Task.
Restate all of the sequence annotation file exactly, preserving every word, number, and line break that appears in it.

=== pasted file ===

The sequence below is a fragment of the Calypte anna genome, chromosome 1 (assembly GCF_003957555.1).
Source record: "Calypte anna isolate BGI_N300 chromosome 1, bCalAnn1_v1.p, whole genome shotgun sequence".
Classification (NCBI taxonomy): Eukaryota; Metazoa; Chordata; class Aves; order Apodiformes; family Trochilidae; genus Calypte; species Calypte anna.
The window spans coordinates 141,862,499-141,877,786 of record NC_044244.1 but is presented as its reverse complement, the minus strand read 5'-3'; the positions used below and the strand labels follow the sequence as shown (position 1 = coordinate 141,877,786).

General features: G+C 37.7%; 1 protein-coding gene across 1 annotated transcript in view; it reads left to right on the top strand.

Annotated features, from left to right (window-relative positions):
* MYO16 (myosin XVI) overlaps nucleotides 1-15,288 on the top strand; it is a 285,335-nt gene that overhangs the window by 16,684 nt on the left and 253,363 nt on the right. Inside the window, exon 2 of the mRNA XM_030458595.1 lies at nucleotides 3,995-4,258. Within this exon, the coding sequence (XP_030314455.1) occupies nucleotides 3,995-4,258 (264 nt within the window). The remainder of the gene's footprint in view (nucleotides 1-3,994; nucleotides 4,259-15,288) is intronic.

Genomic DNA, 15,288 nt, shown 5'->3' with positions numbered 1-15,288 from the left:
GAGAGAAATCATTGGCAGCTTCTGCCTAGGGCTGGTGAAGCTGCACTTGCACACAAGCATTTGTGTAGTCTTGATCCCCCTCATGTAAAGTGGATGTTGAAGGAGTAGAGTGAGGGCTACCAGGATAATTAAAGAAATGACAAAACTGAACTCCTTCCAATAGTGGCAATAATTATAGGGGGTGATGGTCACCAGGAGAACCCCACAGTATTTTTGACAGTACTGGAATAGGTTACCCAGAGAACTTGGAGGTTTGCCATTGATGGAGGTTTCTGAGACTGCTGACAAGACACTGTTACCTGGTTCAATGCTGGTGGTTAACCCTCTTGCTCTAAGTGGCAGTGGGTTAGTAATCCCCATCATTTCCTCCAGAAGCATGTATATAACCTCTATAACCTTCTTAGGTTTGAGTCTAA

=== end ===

The sequence below is a fragment of the Calypte anna genome, chromosome 1 (assembly GCF_003957555.1).
Source record: "Calypte anna isolate BGI_N300 chromosome 1, bCalAnn1_v1.p, whole genome shotgun sequence".
Classification (NCBI taxonomy): Eukaryota; Metazoa; Chordata; class Aves; order Apodiformes; family Trochilidae; genus Calypte; species Calypte anna.
The window spans coordinates 141,862,499-141,877,786 of record NC_044244.1 but is presented as its reverse complement, the minus strand read 5'-3'; the positions used below and the strand labels follow the sequence as shown (position 1 = coordinate 141,877,786).

General features: G+C 37.7%; 1 protein-coding gene across 1 annotated transcript in view; it reads left to right on the top strand.

Annotated features, from left to right (window-relative positions):
* MYO16 (myosin XVI) overlaps nucleotides 1-15,288 on the top strand; it is a 285,335-nt gene that overhangs the window by 16,684 nt on the left and 253,363 nt on the right. Inside the window, exon 2 of the mRNA XM_030458595.1 lies at nucleotides 3,995-4,258. Within this exon, the coding sequence (XP_030314455.1) occupies nucleotides 3,995-4,258 (264 nt within the window). The remainder of the gene's footprint in view (nucleotides 1-3,994; nucleotides 4,259-15,288) is intronic.

Genomic DNA, 15,288 nt, shown 5'->3' with positions numbered 1-15,288 from the left:
GAGAGAAATCATTGGCAGCTTCTGCCTAGGGCTGGTGAAGCTGCACTTGCACACAAGCATTTGTGTAGTCTTGATCCCCCTCATGTAAAGTGGATGTTGAAGGAGTAGAGTGAGGGCTACCAGGATAATTAAAGAAATGACAAAACTGAACTCCTTCCAATAGTGGCAATAATTATAGGGGGTGATGGTCACCAGGAGAACCCCACAGTATTTTTGACAGTACTGGAATAGGTTACCCAGAGAACTTGGAGGTTTGCCATTGATGGAGGTTTCTGAGACTGCTGACAAGACACTGTTACCTGGTTCAATGCTGGTGGTTAACCCTCTTGCTCTAAGTGGCAGTGGGTTAGTAATCCCCATCATTTCCTCCAGAAGCATGTATATAACCTCTATAACCTTCTTAGGTTTGAGTCTAA